Central Lviv appears to have had its water supply cut off. While I am waiting, perhaps in vain, for the supplies to be turned back on (you can’t really achieve much in a kitchen without any running water or even bathe yourself properly which I try to make a strict daily ritual even in a war zone), I thought I would pen a few thoughts about former Ukrainian President Leonid Kuchma’s recent update to his 2003 book Ukraine is not Russia.
Kuchma is a profoundly divisive character in Ukrainian politics, having been President of Ukraine from 1994 to 2005 and the Kremlin’s preferred candidate for President, in particular in Ukraine’s 1999 election in which his principal western-leaning opponent, Viacheslav Chornovil, was killed together with his Chief of Staff in a mysterious collision with a truck in the months running up to the election. At the time the Head of the FSB in Russia was a man by the name of Vladimir Putin, and all official enquiries into Chornovil’s death have been covered up. Many people, and I am one of them, think that Mr Chornovil was murdered on the orders of Mr Putin to ensure that Ukraine would remain governed by Mr Kuchma and remain within the Russian orbit.
Mr Kuchma was President of Ukraine amidst a period which saw the enrichment of Ukraine’s Oligarchs and extensive cooperation between Ukraine and Russia in matters of politics, economics and, perhaps most insidiously, internal security cooperation. Mr Kuchma was due, on Mr Putin’s theory, to be succeeded as President of Ukraine upon the expiry of his second term in office in 2005 by the even more pro-Russian Viktor Yanukovich, and his principal western-leaning opponent was due to suffer the same fate as Mr Chornovil. Viktor Yushchenko was heavily poisoned by dioxin, a persistent organic pollutant that an assassin presumably laced his food with, and he was lucky to survive. Images of Mr Yushchenko with acute and extreme chloracne - an explosion of blisters across his face - shocked and horrified the world as people came to see the sorts of methods of poisoning and assassination that Putin’s Russia was prepared to use to impose its political will on its neighbours and upon those who opposed its interests and its views.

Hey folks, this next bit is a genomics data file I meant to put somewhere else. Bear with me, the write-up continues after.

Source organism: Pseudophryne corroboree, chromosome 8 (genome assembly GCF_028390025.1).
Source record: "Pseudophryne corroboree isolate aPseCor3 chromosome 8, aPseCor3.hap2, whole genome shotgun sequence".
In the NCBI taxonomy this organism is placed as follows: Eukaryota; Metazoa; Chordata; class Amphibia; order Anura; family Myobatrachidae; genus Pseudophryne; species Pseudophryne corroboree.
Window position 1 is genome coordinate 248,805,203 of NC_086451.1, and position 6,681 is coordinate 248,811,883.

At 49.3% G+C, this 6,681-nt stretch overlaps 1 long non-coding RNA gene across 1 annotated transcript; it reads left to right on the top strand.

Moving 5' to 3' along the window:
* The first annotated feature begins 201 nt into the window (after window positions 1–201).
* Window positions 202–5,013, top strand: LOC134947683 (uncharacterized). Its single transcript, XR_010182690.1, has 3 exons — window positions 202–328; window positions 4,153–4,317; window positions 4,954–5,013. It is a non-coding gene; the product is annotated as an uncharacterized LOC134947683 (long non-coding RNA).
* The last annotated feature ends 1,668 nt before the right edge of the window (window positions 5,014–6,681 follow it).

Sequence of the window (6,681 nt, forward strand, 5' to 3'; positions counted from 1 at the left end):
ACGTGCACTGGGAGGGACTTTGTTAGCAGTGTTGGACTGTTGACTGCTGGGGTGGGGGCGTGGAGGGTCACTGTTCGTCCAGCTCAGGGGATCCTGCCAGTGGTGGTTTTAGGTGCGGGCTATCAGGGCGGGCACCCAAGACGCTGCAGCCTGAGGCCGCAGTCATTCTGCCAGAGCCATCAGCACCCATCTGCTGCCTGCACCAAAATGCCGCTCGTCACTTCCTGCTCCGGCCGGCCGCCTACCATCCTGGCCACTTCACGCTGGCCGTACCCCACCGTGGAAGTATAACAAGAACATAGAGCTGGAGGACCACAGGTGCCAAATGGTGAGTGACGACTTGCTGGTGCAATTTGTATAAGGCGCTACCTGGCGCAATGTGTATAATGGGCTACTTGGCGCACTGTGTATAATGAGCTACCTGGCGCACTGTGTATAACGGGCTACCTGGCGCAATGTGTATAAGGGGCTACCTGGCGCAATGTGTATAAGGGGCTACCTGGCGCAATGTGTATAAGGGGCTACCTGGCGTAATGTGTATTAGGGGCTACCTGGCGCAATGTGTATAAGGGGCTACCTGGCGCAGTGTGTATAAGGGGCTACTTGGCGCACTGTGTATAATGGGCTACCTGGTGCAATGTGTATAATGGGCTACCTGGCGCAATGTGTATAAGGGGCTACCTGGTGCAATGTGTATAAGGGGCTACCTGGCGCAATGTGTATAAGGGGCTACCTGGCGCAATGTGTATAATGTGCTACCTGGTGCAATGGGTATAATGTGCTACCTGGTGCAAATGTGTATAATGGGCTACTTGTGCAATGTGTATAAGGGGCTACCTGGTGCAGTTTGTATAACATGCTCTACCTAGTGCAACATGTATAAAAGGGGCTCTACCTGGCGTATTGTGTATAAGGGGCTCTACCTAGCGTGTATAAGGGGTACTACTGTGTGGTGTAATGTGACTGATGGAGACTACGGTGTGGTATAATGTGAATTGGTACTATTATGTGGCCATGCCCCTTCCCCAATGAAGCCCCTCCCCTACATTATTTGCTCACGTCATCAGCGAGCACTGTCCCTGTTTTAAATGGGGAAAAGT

The poisoning of Mr Yushchenko, who Mr Kuchma had unexpectedly appointed as his reformist prime minister in 1999 and who then went onto create and lead a pro-western opposition bloc in the Ukrainian parliament, together with the rigging of the first round of the 2004 Presidential election in favour of the pro-Russian Viktor Yanukovich, led to the so-called “Orange Revolution” of 2004 against the pro-Russian stances of Mr Kuchma and Mr Yanukovich and resulted in a second round of voting that led the acne-scarred Mr Yushchenko to victory. Mr Putin instructed to Mr Kuchma to fire on the pro-western, Ukrainian nationalist demonstrators in Kyiv’s Maidan Square in 2004, but Mr Kuchma refused to do so. By contrast Mr Yanukovich, when he faced a similar revolution in 2014 as a result of a brazen attempt by Russia to fix Ukrainian elections once again and to interfere in Ukrainian politics, followed the orders of Mr Putin and 100 demonstrators were killed. Mr Yanukovich fled to Russia; pro-western President Petro Poroshenko was installed; and Mr Putin invaded Crimea and Donbas, just as he had earlier invaded Georgia in 2008.